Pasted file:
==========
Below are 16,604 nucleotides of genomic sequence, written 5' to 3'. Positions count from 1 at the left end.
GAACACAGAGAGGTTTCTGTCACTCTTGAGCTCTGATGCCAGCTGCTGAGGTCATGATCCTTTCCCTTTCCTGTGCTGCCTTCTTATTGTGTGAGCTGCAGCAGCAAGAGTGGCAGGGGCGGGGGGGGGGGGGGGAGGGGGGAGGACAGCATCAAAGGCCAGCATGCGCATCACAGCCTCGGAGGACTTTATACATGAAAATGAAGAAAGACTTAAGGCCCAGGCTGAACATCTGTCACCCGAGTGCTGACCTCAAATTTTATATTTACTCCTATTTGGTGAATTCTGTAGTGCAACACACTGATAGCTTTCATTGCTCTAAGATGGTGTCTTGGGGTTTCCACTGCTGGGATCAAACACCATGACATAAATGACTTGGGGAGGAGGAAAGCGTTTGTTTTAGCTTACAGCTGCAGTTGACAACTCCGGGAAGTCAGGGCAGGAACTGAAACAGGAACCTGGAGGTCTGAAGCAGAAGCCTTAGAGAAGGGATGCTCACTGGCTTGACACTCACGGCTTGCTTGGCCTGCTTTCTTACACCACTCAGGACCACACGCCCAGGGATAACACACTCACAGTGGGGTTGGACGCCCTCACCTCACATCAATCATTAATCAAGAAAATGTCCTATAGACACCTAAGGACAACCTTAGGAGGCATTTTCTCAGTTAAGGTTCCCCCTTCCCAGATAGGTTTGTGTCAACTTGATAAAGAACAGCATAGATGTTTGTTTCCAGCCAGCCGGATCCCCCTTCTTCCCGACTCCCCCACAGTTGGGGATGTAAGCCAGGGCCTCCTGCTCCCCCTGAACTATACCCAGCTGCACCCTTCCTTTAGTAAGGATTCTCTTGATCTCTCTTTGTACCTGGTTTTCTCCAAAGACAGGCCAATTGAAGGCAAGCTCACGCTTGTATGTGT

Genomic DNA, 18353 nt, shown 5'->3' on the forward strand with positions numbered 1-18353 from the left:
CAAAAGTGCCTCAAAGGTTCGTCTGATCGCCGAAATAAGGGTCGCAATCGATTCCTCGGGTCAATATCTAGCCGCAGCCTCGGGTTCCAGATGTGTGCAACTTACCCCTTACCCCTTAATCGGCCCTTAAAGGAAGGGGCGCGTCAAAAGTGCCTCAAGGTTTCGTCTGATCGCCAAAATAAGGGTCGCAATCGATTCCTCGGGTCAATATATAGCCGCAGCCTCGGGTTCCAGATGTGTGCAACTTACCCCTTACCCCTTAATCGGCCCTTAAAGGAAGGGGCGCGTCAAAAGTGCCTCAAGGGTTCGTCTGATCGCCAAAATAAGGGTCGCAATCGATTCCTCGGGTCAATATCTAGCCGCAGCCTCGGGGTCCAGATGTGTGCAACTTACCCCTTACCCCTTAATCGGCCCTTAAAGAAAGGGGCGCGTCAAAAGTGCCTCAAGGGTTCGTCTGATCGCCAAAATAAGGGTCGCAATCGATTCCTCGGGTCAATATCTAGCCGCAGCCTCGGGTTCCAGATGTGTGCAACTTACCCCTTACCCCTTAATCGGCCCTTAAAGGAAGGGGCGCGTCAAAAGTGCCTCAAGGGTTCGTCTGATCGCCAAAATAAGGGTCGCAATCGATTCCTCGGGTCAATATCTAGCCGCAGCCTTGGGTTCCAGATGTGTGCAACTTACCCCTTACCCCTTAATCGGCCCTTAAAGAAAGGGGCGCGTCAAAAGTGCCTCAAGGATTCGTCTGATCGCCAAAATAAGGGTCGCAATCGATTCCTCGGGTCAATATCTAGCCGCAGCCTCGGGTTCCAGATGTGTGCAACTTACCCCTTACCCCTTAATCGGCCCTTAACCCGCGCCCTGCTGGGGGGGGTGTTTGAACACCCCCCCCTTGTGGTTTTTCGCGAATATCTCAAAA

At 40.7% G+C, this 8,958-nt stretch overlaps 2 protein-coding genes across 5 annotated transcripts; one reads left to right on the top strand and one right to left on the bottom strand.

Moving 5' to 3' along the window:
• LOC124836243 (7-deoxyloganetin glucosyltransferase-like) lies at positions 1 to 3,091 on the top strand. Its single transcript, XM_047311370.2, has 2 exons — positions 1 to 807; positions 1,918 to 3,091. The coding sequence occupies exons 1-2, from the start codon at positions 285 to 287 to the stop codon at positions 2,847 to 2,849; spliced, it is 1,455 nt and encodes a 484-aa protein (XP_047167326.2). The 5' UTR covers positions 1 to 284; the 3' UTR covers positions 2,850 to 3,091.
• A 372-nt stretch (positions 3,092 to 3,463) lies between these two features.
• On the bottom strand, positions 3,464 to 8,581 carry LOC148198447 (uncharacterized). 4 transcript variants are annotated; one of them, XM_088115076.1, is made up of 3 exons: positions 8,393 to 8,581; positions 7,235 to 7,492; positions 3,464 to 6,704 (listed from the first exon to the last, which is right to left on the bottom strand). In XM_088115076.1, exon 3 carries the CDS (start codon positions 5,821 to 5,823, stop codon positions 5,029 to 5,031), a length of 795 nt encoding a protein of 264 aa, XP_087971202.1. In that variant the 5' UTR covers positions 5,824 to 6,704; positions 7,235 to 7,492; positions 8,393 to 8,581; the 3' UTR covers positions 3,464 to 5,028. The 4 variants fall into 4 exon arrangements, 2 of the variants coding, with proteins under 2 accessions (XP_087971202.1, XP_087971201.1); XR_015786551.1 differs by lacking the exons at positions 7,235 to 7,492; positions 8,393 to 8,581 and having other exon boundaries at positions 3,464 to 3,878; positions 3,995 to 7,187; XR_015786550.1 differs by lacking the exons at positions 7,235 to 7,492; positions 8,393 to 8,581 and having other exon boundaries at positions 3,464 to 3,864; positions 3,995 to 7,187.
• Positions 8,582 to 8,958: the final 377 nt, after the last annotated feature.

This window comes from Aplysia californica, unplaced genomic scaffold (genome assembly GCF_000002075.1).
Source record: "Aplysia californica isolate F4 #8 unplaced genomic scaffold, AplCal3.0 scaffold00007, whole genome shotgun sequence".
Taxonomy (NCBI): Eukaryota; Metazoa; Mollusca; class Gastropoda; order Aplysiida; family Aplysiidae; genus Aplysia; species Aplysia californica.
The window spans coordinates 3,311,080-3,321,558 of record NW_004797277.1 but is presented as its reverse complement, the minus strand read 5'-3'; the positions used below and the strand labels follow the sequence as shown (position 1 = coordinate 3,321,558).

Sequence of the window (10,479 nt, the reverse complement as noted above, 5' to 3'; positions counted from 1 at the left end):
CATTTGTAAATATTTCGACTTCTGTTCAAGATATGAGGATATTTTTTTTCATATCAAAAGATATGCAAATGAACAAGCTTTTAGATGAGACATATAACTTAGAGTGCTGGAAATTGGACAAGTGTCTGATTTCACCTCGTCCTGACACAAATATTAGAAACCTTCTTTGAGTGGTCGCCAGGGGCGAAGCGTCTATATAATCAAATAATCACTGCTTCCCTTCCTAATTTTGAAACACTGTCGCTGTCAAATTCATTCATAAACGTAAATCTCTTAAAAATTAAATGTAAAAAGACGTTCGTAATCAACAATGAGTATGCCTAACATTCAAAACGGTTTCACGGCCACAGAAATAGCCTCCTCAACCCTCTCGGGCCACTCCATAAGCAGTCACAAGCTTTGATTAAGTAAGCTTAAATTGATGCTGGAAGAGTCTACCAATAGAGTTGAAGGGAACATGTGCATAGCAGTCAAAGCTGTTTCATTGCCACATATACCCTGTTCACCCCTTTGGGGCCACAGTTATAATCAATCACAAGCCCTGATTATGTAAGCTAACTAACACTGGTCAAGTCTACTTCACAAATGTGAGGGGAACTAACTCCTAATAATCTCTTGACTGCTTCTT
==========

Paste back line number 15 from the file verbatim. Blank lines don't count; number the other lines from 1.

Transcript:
Sequence of the window (10,479 nt, the reverse complement as noted above, 5' to 3'; positions counted from 1 at the left end):